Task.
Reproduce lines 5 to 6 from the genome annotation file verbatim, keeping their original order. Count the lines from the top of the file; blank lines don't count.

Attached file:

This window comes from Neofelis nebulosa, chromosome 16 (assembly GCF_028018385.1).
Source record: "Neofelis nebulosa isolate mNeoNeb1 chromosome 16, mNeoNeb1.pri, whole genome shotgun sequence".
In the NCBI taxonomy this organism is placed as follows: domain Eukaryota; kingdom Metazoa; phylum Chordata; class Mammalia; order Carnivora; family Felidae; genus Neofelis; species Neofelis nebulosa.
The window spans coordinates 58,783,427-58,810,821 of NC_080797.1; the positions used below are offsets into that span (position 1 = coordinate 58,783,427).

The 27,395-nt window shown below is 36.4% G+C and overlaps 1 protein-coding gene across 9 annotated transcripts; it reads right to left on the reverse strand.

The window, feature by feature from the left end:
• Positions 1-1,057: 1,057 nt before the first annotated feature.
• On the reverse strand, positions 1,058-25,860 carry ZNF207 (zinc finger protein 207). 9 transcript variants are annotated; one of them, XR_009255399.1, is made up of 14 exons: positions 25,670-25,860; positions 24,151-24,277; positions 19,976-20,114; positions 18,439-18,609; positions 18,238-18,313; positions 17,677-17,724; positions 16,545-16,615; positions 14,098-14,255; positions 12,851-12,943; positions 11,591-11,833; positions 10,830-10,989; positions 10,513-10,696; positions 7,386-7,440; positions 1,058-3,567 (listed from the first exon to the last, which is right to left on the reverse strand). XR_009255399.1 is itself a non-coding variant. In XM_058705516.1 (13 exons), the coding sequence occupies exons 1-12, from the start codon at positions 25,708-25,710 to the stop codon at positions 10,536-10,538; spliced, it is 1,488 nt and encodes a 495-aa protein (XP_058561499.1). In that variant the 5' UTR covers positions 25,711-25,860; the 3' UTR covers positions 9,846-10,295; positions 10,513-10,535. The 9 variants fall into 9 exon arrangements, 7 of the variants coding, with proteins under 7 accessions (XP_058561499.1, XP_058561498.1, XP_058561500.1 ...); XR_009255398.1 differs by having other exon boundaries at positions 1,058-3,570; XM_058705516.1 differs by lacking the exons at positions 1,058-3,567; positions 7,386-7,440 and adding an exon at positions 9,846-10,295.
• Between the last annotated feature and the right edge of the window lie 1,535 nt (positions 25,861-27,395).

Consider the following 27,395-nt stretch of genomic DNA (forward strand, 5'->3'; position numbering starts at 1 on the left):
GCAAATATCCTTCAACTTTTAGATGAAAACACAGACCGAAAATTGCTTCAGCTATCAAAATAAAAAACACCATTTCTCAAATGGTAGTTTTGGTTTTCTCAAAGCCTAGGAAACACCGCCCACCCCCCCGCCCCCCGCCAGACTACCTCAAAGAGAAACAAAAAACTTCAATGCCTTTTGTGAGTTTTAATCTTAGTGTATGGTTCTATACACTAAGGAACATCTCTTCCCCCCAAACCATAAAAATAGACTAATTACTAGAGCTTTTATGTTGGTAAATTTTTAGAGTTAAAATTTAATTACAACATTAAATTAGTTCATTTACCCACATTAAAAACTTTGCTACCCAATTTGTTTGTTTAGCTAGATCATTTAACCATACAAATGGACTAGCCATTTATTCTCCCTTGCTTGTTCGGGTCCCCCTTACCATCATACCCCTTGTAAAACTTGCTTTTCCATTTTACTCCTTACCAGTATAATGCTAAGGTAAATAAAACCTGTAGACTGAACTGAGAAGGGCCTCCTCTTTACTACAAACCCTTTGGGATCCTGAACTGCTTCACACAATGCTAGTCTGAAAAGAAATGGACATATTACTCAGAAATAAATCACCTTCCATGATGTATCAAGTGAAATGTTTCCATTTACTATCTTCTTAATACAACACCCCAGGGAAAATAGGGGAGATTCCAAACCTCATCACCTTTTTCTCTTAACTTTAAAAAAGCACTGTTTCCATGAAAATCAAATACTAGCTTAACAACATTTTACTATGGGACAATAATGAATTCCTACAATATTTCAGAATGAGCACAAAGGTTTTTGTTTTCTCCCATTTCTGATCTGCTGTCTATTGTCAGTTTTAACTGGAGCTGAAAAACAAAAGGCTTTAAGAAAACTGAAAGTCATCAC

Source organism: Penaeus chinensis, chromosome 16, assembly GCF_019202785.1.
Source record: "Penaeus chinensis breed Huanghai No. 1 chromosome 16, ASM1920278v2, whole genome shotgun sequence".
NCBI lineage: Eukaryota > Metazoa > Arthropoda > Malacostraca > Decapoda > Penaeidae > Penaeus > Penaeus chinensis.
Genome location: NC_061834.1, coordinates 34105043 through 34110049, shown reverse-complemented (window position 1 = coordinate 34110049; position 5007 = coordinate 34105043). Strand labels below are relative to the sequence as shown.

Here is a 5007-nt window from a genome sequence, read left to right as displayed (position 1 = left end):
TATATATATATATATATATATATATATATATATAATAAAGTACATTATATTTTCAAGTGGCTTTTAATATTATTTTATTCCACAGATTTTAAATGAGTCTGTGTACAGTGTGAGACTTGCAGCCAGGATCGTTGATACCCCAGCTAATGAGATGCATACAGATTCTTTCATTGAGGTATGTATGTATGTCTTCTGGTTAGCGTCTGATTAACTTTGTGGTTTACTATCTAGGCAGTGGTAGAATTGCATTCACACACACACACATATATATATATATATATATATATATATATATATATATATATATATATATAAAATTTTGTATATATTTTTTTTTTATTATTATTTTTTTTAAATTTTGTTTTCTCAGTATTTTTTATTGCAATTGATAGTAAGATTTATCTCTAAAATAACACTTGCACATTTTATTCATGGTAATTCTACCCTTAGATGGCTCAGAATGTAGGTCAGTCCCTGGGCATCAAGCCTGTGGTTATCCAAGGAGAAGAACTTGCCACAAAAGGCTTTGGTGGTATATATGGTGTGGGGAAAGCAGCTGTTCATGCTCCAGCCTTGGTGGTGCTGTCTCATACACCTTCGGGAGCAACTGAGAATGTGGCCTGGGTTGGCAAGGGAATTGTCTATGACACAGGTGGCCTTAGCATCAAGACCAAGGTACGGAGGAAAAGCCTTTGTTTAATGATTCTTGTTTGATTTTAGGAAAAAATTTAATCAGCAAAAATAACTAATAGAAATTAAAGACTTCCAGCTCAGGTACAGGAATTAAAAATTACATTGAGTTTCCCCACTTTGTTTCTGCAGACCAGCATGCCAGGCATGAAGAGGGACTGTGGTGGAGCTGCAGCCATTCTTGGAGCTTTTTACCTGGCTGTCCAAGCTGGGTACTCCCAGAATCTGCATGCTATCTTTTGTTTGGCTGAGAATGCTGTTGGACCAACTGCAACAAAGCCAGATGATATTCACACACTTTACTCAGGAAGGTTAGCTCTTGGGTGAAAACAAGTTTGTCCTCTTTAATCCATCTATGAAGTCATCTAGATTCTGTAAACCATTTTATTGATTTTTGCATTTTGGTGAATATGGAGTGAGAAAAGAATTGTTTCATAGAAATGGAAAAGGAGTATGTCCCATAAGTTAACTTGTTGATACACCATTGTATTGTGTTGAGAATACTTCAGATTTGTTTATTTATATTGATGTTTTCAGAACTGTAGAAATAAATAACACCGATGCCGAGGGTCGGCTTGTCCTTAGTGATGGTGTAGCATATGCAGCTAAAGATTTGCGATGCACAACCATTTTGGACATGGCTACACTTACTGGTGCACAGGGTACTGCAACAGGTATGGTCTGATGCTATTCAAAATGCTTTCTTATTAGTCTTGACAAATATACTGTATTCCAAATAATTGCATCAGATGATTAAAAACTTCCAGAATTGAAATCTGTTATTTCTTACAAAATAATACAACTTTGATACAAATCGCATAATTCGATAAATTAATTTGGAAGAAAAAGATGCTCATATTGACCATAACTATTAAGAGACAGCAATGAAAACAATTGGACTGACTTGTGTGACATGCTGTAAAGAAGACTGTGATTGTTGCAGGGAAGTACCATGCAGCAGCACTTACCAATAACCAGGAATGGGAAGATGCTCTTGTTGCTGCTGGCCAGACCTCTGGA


The 27,395-nt window shown below is 36.4% G+C and overlaps 1 protein-coding gene across 9 annotated transcripts; it reads right to left on the reverse strand.

The window, feature by feature from the left end: